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June 17, 2024

King of the Kongs: A Movie Review

By Bernie and Sand Pilarski

Bernie said:


You know, I thought Peter Jackson was a wee bit off to want to do a remake of King Kong. Sure, I thought, you could spruce it up a bit with CGI, but after the Lord of the Rings trilogy, wouldn't doing a remake be a real comedown?


Shows you how much I know.


You know the story, and you will recognize all the original elements, but this film is a totally new and original retelling of the tale. Even as you are whisked along from the streets of 1933 New York to the eerie Skull Island home of Kong, and back to New York for the inevitably tragic scaling of the Empire State building, the freshness of the story and the stunning achievement in effects never leave you time to make comparisons to either the original picture or any of the lame remakes.

This Kong is just delightful. But be prepared - -you will cry at the end, even though you know it's coming.

Sand said:

It was a dark and stormy day. I dragged my feet, moaned about my aching joints, made a lunch designed to stuff Bernie into a senseless stupor -- all because I knew he really wanted to go see Peter Jackson's King Kong.

When I was a kid, I loved the movie Mighty Joe Young, but that was the extent of my patience with giant ape movies. It seemed to me that the 1933 version of King Kong had admirably suited the needs of people to see a gorilla the size of a two-story four-bedroom house wagging around a skinny blonde from atop the Empire State Building. I'd seen the movie in lumps and chunks, knew the basic story, and never cared to see it again. Any story in which the central animal figure has to be killed because it has been taken out of its native habitat depresses me. When a "remake" of King Kong came out in 1976, I had no interest in seeing it, nor did we have a babysitter for our lovely daughter born that year. That saved us a few dollars, as the remake allegedly stunk.

I thought that someone had remade King Kong just a few years ago, but I guess I was wrong; I can't find any mention of it. Maybe it was Godzilla I'm thinking of. And in this utterly overdone Let's Remake Everything Age, I truly thought that Peter Jackson was out of his mind when he announced, after his Lord of the Rings triumph, that his next project was going to be a remake of King Kong. So today, after being unable to come up with any compelling reason to refuse to go to the movies (I tried to catch a cold, I walked around in dress shoes so that my feet hurt, and even took a long time washing pots and pans) I gave in and went to see Peter Jackson's King Kong, knowing in my heart that I would be checking my watch every ten minutes to see how much longer I had to endure the shame Peter Jackson was going to incur by me seeing his film, along with the many other viewers who would probably throw popcorn and say bad things out loud.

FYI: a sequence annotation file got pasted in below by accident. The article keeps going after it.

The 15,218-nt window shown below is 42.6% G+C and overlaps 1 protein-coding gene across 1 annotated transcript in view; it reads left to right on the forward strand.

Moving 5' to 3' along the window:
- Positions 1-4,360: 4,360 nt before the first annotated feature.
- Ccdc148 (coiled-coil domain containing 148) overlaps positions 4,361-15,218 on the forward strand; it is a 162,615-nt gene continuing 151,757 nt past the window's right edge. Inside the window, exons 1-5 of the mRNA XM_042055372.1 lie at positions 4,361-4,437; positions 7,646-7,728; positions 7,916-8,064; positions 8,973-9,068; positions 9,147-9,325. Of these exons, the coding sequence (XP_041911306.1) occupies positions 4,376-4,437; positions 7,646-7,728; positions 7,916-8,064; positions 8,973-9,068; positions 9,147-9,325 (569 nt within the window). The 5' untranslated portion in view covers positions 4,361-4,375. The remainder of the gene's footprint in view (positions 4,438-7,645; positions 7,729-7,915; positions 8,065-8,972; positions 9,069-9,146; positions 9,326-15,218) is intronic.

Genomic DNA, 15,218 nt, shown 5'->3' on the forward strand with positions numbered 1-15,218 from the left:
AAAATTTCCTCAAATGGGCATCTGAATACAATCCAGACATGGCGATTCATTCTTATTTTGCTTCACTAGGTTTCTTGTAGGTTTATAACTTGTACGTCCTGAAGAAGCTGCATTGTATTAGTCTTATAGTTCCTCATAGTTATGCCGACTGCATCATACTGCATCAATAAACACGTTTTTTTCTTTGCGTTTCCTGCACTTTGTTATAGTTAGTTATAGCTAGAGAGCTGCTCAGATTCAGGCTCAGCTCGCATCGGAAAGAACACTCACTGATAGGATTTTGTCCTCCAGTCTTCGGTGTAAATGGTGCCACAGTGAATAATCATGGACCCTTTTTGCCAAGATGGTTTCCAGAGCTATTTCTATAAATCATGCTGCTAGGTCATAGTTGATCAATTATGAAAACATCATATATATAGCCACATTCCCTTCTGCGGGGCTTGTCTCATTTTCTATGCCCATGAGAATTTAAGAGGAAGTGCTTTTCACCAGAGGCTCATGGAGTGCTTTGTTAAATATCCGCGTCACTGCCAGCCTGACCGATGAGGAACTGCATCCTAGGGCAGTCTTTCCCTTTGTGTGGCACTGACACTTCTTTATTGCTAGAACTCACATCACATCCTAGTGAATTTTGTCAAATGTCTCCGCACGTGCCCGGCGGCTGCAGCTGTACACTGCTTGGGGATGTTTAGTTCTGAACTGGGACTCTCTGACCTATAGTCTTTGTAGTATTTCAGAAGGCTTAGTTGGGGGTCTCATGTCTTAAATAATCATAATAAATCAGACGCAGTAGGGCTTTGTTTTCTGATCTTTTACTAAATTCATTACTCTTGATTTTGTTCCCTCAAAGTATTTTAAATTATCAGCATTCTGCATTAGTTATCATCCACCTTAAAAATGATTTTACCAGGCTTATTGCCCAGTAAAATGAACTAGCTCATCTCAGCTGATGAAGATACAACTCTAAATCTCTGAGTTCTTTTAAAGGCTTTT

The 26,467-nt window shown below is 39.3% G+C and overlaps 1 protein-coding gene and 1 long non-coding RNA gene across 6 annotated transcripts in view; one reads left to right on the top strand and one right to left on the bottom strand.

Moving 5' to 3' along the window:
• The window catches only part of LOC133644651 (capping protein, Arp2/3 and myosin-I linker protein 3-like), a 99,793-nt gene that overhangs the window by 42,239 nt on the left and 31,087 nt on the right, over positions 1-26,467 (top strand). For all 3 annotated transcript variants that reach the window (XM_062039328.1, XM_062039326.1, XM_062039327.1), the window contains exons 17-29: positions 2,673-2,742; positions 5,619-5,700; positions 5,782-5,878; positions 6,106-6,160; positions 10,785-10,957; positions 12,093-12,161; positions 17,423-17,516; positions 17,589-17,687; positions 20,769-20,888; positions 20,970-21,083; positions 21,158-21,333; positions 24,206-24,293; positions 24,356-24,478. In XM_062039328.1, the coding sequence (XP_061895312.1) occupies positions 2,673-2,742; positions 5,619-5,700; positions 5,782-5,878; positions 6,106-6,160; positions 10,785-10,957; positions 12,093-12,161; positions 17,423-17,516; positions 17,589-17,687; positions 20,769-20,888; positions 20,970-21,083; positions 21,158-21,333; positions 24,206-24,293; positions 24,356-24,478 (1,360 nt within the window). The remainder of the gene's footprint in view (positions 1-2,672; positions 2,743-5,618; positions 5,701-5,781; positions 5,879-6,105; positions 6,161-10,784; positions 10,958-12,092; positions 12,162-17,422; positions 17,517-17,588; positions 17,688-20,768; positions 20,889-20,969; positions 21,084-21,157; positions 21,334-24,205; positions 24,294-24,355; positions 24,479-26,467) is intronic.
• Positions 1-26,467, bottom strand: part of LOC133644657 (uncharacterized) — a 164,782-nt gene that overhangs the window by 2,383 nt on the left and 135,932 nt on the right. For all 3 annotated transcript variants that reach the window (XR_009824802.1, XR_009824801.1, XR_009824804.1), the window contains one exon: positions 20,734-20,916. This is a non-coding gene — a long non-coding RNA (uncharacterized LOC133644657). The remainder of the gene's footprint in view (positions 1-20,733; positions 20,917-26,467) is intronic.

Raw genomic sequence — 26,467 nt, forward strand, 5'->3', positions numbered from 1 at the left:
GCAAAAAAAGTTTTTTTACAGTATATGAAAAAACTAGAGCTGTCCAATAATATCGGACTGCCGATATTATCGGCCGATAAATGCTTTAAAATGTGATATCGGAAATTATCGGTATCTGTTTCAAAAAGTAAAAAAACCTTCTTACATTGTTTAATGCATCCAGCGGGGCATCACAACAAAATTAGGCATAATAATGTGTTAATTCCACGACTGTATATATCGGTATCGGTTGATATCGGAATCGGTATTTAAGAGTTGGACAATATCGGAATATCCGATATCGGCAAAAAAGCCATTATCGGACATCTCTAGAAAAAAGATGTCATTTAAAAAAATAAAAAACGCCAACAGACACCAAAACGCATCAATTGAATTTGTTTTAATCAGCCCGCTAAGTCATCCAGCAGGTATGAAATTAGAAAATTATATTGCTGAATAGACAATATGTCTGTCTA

However, I had heard that he'd done a good job of representing a Great Depression New York City. I was willing to go see a nicely done -- "museum piece."

Five minutes after the leisurely introduction of the characters and the setting of the main stage (the beautiful, sad girl, the maniacal film-maker, the unlikely hero-writer casting off on a cargo ship for an uncharted island) my hands were sweating and I was trying not to fall out of my seat with vertigo. Skull Island, where Kong lives, is a very precipitous place, and he lives at the top of it for a reason: there are a lot of really nasty creatures who live near the bottom of it. Kong's world is not the land That Time Forgot, it's the world of We Don't Want To Have To Encounter This Stuff. But encounter it our heroes and heroine do. Eek! AAck! Oh, ick!!!

But then there's Kong and Ann.

Had she known the ending of the story, as we all do, she would have thrown rocks at her rescuers and stayed with Kong on his strange island. She could have dined on dinosaur (tastes just like chicken) and never have had to worry about mashers or job hunting ever again. She and Kong shared a sense of humor, they were both loyal and brave, they wanted only the best for each other.

Naomi Watts did a great job as Ann Darrow, and Andy Serkis provided a phenomenal framework for the CGI of Kong. Adrien Brody was the sexiest I've ever seen him; Jack Black was the perfect jerk.

I went expecting to be annoyed and disappointed. I left the theater haunted by Ann and Kong's expressions, and felt like I'd been swept away into another world.

More than that, I'm not going to say. Except that you probably really need to go see this movie, to see how Kong really was.

Article © Bernie and Sand Pilarski. All rights reserved.
Published on 2005-12-19
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